While NIK Film Effects filters can certainly be used to rescue dodgy shots or to create wowish effects, my default approach is to employ the tools in NIK Color Efx and Silver Efx, just as I make use of PhotoShop: to realize the print (paper or digital) that I have in mind when I click the shutter. Sometimes, my intention is impressionistic, other times it’s realistic.
There should always be the understanding that photography is not a 1:1 translation of what we see with our eyes. In other words, photography is always subjective, regardless of intent. There should never be an issue to be made of things not being rendered “as they are” – whatever that means. A photograph is no more the thing itself than a phonograph (or digital) recording is a musical performance. It is always thus – and that’s the end of it. The objective is to achieve the print desired, preferably when you took the picture.
It should go without saying (that’s why I’m saying it) that I start with an image that gets me on the right track: correct choice of focal length, exposure, camera attitude in relation to the subject, lighting – all these should be managed so that my digital darkroom can best take it from there without unanticipated losses or corrections.
First, a few quick and dirty before & afters.
When I shot this:
I had something like this in mind, accomplished with a healthy dose of NIK’s Ektachrome 64 Pro film effect :
Here is the original camera negative, cropped, ready for further processing:
NIK’s Portra 400VC gave me some significant contrast boosting, but also a subtle change in color rendering
Thanks to a high-res image, I was able to crop, align and introduce a combination of K64 and Color Cast control filters for a deliberately rosy effect:
Here’s a couple of images that demonstrate my global process. First, a shot taken at roughly mid-day, though the dreariness of the light suggests dusk.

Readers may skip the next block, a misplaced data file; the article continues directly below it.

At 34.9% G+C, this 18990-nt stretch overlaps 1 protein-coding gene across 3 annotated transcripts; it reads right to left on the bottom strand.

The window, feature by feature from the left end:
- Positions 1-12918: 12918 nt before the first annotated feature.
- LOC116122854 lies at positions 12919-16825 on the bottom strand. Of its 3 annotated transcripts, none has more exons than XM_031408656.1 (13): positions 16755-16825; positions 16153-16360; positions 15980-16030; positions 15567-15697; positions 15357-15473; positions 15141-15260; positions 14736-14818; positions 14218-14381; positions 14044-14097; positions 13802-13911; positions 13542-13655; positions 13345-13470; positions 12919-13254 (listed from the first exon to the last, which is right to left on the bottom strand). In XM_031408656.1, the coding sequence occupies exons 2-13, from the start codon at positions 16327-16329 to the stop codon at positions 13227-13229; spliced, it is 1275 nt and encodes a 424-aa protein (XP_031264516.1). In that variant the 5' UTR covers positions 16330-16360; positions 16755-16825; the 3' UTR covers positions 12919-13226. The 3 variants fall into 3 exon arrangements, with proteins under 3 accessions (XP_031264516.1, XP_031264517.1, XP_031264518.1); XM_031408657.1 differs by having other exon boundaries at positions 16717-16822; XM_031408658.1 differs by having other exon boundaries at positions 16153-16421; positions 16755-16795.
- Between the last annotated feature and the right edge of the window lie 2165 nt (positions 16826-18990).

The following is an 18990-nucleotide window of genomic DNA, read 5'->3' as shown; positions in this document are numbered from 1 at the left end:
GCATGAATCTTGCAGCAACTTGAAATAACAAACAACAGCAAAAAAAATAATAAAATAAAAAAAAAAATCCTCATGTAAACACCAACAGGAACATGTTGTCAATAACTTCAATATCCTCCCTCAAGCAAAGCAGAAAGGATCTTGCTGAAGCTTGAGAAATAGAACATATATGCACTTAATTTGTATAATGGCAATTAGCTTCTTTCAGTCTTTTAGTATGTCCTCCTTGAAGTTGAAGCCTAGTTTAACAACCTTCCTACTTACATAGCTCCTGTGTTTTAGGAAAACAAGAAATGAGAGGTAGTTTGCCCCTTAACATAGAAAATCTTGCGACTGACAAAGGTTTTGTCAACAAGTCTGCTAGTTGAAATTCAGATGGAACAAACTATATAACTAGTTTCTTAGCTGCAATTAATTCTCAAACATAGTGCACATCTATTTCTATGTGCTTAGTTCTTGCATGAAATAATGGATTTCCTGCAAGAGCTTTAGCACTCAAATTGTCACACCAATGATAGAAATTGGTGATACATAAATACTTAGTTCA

What I wanted was a brighter day with as little loss in the sky and its reflection in the water as possible. I also wanted a “truer” color correction applied to the boats and houses – in short, whiter whites, but not affecting the pink in the sky and water. I could use PhotoShop layers for this, and I usually do, but here’s an alternative. Using the Kodachrome 64 Pro filter in Film Effects in NIK Color Efx Pro, and increasing the Brightness slider about 10% and the Shadows another 15% I’m already in the ballpark of what I wanted, though there are unacceptable losses of color in the water and sky.
Before flattening the image I re-instated some of that original color in the water:
Here’s another direction entirely. Lately, I have often allowed myself to be seduced by the dark side. The rich cloud structure latent in the original image is manifest by adding the Dark Contrasts filter to the Kodachrome while still in Color Efx, and pulling back on the effect to suit:
The same Dark Contrasts filter combined without pulling back to the Velvia filter makes for a more forceful, if surrealistic, painterly effect. A little much, perhaps. More shadow detail is wanting, yes?
Closer to sunset that same day, this shot resulted in a very flat and peculiarly green image:
I applied that same Kodachrome 64 Pro which brought some life into the shot, but adding the Remove Color Cast filter and adjusting the slider to approximate a white/grey for the building was better still. Note that the truck in front of the building is close to white, which is important to use as a reference so that building does not go too white (regardless of its actual color in sunlight):
The truth is that when I took the picture I was thinking of something else entirely, which was to emphasize the starkness I “saw” in the light. NIK’s Paper Toner filter is just the ticket. I generally prefer a neutral Paper Toner effect. This one is #5.
Either way, the illusion of a sunset is entirely lost, but a nice helping of Dark Contrasts against the Kodachrome 64 filter, and: Voila! Before flattening I brushed away some of the Dark Contrasts to give the building and foreground a chance to breathe:
The key in processing, I think, is to not flatten layers too quickly. The application of any NIK filter results in layers, the other layer being the image prior to working in NIK. This gives you the opportunity to step back and seriously consider how much of the filter you really want applied. What looked cool while in the NIK application might seem overkill as you move the Opacity slider for the NIK layer toward zero effect. In fact, it’s a good idea to move it all the way to zero for a moment, just to remind you of where you were before you went bonkers with effects.
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